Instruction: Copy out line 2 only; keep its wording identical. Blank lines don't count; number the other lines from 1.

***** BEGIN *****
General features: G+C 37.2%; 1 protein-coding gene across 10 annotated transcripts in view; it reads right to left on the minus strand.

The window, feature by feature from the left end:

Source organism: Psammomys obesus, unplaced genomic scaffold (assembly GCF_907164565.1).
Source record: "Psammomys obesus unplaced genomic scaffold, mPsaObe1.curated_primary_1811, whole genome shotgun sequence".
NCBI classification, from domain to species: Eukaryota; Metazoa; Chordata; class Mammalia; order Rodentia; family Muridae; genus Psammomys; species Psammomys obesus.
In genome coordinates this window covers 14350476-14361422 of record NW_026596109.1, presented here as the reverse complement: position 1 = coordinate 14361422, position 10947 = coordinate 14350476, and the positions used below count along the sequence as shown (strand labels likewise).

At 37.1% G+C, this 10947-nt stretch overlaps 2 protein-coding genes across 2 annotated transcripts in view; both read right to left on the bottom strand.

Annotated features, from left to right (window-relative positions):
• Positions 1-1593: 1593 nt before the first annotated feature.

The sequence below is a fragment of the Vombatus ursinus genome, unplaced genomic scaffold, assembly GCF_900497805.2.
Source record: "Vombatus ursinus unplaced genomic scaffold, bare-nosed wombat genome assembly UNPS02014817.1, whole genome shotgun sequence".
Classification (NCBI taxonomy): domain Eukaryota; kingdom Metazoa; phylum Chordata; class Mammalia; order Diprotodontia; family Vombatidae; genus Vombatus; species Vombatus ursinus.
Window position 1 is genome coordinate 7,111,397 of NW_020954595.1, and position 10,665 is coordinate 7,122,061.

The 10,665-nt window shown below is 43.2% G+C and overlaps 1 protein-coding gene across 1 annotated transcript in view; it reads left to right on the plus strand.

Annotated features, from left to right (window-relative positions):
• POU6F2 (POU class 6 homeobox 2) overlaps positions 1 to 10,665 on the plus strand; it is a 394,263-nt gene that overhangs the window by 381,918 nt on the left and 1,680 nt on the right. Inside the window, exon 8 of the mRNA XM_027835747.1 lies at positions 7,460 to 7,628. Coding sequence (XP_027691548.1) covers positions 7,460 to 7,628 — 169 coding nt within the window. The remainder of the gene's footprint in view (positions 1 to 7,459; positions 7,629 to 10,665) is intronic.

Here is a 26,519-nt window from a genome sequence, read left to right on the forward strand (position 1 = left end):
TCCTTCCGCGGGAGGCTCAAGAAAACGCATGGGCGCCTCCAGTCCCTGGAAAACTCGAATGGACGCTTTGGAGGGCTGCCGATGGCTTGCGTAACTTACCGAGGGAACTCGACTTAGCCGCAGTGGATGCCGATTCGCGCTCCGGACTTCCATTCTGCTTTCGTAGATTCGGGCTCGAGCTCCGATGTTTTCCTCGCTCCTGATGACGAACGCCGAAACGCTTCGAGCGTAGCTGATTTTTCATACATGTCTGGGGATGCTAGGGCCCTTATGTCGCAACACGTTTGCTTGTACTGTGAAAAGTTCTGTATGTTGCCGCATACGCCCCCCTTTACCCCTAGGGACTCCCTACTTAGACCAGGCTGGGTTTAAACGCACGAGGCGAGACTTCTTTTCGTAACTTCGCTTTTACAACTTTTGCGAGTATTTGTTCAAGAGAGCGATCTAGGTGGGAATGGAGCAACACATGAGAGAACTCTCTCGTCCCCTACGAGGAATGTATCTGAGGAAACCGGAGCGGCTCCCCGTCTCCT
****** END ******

The window, feature by feature from the left end: